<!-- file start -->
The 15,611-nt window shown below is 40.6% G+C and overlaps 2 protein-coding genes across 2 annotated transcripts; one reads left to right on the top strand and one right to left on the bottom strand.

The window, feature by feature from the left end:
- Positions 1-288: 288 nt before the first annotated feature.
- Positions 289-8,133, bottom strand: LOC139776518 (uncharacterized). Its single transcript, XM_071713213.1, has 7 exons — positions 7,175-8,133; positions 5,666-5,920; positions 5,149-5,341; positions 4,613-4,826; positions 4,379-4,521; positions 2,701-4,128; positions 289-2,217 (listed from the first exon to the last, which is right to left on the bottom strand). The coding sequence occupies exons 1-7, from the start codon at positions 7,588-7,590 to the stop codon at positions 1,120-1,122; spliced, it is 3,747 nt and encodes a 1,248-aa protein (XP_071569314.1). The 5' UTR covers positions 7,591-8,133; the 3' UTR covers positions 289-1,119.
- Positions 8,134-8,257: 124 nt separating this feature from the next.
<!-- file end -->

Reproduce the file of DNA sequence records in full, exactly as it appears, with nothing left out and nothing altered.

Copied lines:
The 15,611-nt window shown below is 40.6% G+C and overlaps 2 protein-coding genes across 2 annotated transcripts; one reads left to right on the top strand and one right to left on the bottom strand.

The window, feature by feature from the left end:
- Positions 1-288: 288 nt before the first annotated feature.
- Positions 289-8,133, bottom strand: LOC139776518 (uncharacterized). Its single transcript, XM_071713213.1, has 7 exons — positions 7,175-8,133; positions 5,666-5,920; positions 5,149-5,341; positions 4,613-4,826; positions 4,379-4,521; positions 2,701-4,128; positions 289-2,217 (listed from the first exon to the last, which is right to left on the bottom strand). The coding sequence occupies exons 1-7, from the start codon at positions 7,588-7,590 to the stop codon at positions 1,120-1,122; spliced, it is 3,747 nt and encodes a 1,248-aa protein (XP_071569314.1). The 5' UTR covers positions 7,591-8,133; the 3' UTR covers positions 289-1,119.
- Positions 8,134-8,257: 124 nt separating this feature from the next.